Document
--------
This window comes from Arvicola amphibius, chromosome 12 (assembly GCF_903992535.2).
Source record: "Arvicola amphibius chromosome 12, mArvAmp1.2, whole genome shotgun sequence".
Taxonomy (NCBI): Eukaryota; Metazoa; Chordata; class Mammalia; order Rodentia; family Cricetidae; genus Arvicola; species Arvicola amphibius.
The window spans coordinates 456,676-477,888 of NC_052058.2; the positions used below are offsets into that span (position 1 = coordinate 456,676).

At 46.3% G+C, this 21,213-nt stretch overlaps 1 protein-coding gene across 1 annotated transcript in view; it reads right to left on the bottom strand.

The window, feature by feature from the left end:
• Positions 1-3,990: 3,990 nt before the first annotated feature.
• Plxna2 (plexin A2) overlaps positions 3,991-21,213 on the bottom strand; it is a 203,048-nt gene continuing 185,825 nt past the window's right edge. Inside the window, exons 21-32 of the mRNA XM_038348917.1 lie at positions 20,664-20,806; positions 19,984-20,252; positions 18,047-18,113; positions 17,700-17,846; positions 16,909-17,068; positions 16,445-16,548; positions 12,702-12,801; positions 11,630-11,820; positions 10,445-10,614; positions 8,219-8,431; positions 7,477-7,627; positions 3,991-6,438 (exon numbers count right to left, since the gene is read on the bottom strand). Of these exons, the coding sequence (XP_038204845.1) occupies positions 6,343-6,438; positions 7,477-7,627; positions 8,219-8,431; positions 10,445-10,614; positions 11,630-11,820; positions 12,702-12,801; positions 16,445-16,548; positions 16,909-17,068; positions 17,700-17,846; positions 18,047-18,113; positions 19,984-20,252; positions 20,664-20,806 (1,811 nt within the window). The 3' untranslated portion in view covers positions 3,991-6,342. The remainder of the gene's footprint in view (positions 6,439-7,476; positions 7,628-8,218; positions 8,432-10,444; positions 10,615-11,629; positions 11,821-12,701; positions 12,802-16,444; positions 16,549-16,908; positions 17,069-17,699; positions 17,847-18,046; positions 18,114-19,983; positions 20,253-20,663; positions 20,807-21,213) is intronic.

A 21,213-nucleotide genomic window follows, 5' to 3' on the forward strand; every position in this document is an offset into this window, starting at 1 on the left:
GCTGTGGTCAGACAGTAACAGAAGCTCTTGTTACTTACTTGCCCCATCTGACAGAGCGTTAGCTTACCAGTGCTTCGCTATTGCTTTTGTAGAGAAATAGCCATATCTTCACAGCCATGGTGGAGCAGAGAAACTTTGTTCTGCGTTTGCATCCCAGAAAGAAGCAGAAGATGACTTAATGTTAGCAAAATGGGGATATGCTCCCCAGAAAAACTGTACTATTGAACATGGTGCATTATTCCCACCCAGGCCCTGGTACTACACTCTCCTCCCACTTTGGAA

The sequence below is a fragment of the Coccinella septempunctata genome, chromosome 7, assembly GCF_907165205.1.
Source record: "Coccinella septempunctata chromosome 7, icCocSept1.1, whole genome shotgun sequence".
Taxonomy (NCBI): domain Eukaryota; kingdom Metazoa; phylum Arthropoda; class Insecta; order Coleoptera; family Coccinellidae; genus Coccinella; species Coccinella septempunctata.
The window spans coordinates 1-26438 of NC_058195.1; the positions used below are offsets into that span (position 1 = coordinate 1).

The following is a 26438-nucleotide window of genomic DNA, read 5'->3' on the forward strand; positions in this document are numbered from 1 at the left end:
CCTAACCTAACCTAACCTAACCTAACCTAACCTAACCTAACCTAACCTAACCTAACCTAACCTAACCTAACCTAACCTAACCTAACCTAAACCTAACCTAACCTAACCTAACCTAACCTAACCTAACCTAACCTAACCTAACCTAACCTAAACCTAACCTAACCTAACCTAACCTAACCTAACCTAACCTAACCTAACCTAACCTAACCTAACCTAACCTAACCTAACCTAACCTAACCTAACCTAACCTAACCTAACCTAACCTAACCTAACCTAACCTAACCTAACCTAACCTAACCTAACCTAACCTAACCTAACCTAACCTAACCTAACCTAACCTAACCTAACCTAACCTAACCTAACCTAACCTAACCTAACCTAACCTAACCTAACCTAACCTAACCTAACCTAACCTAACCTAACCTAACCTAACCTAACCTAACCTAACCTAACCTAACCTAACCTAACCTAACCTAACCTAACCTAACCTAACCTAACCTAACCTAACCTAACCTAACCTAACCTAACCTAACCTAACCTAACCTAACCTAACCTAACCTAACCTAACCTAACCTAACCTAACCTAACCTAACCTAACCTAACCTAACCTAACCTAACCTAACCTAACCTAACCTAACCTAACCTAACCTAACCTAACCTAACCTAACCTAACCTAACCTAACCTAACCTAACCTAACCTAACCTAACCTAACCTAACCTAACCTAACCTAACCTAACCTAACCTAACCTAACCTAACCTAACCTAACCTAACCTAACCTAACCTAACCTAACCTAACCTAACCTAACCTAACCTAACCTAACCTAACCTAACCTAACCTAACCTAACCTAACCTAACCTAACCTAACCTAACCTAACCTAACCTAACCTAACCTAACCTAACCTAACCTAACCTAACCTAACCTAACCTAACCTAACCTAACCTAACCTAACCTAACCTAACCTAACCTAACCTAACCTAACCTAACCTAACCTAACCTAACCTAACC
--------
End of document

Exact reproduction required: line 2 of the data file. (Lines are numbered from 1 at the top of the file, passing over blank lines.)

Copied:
Source record: "Arvicola amphibius chromosome 12, mArvAmp1.2, whole genome shotgun sequence".